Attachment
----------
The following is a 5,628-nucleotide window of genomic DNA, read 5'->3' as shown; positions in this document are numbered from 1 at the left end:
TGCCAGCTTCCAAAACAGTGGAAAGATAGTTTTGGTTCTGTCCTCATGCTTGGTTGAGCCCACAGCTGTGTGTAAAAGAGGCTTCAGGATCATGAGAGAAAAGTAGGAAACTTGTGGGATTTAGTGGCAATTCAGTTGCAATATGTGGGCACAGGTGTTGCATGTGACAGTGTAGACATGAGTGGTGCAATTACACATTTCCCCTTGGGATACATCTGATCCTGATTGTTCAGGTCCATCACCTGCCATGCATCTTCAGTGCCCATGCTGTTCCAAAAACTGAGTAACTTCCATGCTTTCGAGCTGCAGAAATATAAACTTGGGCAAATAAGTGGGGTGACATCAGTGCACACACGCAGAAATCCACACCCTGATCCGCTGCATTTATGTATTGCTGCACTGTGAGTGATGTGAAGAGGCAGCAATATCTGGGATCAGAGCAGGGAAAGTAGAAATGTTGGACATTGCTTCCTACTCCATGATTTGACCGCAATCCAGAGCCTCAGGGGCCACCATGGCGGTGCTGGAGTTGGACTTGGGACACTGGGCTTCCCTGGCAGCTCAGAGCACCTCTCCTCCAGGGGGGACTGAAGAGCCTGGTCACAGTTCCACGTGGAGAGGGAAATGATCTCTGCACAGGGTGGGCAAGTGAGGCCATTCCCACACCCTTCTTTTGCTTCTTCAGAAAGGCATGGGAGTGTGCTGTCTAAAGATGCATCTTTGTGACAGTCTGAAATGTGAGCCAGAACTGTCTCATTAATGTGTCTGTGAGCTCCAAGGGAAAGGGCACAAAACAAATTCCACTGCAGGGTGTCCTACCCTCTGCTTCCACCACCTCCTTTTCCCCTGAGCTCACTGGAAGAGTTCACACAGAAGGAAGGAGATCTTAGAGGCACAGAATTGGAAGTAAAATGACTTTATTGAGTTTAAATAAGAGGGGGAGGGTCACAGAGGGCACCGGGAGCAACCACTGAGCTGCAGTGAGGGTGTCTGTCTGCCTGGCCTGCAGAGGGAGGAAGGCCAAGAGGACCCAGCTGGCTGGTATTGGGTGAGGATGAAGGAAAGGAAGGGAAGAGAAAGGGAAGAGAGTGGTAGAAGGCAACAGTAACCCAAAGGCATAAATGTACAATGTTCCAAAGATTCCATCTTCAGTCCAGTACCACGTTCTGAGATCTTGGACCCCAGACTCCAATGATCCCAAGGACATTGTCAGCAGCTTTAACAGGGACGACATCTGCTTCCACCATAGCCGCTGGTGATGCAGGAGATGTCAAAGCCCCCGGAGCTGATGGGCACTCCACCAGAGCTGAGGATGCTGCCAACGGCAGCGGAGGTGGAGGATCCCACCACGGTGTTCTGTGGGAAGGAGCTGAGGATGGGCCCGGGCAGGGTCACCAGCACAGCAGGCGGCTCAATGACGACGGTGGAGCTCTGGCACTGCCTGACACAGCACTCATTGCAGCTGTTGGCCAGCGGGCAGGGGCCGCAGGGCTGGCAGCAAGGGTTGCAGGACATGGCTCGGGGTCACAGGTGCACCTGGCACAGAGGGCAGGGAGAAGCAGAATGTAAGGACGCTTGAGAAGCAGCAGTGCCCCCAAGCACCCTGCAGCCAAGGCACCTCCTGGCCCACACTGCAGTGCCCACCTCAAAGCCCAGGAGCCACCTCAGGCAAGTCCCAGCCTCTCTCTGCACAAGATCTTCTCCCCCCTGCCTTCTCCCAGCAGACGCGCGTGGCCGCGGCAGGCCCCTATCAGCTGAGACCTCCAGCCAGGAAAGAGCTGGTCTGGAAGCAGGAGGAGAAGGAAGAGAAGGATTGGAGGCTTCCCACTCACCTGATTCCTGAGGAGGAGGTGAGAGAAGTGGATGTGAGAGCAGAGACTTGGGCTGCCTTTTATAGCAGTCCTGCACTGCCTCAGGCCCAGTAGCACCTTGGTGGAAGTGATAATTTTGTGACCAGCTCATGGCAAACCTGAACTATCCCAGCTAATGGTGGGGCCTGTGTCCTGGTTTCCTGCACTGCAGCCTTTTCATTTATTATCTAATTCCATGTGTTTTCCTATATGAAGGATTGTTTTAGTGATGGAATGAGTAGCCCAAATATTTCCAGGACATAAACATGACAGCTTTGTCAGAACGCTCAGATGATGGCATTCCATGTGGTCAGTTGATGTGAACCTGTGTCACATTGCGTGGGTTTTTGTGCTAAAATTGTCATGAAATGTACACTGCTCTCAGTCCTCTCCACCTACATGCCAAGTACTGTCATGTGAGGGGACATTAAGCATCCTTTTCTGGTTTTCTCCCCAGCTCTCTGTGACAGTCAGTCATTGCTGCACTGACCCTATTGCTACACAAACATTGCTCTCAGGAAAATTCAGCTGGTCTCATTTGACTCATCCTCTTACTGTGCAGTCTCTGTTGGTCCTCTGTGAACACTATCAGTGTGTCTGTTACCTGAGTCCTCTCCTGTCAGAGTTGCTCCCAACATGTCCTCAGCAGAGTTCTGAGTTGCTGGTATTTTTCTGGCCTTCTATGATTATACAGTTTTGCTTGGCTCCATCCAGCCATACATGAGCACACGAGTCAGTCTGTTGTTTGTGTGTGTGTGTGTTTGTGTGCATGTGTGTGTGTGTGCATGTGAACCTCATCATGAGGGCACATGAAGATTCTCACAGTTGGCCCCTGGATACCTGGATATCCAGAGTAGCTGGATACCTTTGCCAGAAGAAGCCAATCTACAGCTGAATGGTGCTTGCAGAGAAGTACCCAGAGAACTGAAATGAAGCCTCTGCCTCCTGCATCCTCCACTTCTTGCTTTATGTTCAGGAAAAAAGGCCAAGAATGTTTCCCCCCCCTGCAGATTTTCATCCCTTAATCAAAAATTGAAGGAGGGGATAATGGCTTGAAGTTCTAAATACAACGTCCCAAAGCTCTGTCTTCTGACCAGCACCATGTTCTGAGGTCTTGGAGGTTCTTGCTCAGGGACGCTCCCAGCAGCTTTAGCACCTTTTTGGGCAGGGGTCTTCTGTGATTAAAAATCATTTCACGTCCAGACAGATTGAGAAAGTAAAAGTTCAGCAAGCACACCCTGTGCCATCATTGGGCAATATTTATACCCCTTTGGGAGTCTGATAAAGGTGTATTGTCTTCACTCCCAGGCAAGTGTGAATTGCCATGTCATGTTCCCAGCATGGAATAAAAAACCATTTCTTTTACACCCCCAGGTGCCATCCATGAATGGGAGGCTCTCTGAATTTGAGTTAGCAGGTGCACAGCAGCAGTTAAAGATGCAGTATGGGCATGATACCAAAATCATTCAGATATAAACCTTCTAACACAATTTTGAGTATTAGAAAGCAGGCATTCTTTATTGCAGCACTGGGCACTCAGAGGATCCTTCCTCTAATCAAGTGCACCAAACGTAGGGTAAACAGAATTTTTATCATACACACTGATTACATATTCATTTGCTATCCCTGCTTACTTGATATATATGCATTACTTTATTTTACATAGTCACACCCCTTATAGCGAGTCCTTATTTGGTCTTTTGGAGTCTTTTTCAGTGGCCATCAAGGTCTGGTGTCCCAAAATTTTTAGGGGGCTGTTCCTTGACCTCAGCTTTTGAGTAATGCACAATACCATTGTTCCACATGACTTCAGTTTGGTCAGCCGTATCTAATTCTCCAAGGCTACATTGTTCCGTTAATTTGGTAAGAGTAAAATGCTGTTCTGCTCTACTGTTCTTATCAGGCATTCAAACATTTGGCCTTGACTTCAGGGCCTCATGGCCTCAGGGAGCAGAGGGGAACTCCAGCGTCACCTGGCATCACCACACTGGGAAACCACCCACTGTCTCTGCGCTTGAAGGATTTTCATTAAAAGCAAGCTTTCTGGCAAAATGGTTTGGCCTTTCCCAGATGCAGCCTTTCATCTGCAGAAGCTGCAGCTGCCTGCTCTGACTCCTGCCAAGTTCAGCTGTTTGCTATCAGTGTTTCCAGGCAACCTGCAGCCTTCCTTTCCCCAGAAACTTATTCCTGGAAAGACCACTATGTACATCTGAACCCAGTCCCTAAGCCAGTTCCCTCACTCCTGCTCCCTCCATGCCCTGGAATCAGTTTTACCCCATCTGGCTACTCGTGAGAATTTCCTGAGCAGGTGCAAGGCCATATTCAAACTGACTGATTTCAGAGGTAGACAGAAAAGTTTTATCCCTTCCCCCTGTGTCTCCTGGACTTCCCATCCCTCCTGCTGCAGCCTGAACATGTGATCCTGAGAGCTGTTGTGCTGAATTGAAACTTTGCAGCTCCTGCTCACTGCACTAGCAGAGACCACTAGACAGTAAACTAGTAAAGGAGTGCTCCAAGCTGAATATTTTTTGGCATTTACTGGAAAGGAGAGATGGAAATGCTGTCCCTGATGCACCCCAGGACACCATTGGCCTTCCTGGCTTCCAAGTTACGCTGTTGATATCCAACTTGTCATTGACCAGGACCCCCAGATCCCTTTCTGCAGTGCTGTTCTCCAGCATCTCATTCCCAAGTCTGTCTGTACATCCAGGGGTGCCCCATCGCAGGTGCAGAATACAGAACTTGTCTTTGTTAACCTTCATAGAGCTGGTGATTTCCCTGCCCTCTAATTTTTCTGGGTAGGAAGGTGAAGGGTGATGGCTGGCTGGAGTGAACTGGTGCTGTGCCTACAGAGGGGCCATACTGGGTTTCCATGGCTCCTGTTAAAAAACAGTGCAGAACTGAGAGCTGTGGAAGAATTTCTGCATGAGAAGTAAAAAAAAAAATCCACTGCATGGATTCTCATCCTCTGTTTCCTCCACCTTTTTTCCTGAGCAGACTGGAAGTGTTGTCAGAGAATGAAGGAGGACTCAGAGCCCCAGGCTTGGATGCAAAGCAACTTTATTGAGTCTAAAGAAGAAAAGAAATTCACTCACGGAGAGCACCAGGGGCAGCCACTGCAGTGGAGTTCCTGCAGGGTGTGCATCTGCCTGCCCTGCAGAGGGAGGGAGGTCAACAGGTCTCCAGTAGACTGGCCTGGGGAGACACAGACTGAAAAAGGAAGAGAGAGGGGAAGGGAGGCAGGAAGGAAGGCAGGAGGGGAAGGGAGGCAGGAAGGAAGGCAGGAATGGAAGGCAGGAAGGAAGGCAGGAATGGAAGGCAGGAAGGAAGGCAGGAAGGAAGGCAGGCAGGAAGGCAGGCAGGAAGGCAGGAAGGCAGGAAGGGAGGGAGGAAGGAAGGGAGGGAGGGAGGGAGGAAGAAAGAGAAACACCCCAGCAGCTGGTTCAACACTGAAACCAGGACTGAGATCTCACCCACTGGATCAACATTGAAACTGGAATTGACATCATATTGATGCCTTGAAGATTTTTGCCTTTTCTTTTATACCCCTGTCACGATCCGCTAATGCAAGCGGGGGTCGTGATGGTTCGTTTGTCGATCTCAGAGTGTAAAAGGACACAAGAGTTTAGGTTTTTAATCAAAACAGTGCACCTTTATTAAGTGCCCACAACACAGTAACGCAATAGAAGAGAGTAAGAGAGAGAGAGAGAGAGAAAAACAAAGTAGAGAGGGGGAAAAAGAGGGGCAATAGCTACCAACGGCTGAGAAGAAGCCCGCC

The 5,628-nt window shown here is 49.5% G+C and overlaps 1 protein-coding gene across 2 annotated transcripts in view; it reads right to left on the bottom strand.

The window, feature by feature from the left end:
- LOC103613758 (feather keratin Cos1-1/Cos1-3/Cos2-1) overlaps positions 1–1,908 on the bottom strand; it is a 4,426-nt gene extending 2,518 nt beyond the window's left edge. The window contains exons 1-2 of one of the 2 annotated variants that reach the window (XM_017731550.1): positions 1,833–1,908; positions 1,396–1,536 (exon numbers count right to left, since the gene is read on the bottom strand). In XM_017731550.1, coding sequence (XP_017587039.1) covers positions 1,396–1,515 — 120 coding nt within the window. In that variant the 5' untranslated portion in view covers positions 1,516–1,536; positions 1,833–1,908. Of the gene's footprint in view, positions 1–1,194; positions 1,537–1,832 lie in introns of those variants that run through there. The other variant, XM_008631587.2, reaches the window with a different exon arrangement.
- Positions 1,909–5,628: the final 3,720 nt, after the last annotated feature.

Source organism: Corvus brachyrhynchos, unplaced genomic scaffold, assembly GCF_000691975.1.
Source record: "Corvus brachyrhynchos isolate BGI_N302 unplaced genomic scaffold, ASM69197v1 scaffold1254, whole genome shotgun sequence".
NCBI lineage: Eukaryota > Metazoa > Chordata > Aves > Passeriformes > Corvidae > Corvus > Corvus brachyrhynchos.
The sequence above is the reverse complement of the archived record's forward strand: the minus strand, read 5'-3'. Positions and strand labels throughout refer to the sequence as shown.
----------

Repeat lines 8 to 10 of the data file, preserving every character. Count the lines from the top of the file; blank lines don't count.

Source record: "Corvus brachyrhynchos isolate BGI_N302 unplaced genomic scaffold, ASM69197v1 scaffold1254, whole genome shotgun sequence".
NCBI lineage: Eukaryota > Metazoa > Chordata > Aves > Passeriformes > Corvidae > Corvus > Corvus brachyrhynchos.
The sequence above is the reverse complement of the archived record's forward strand: the minus strand, read 5'-3'. Positions and strand labels throughout refer to the sequence as shown.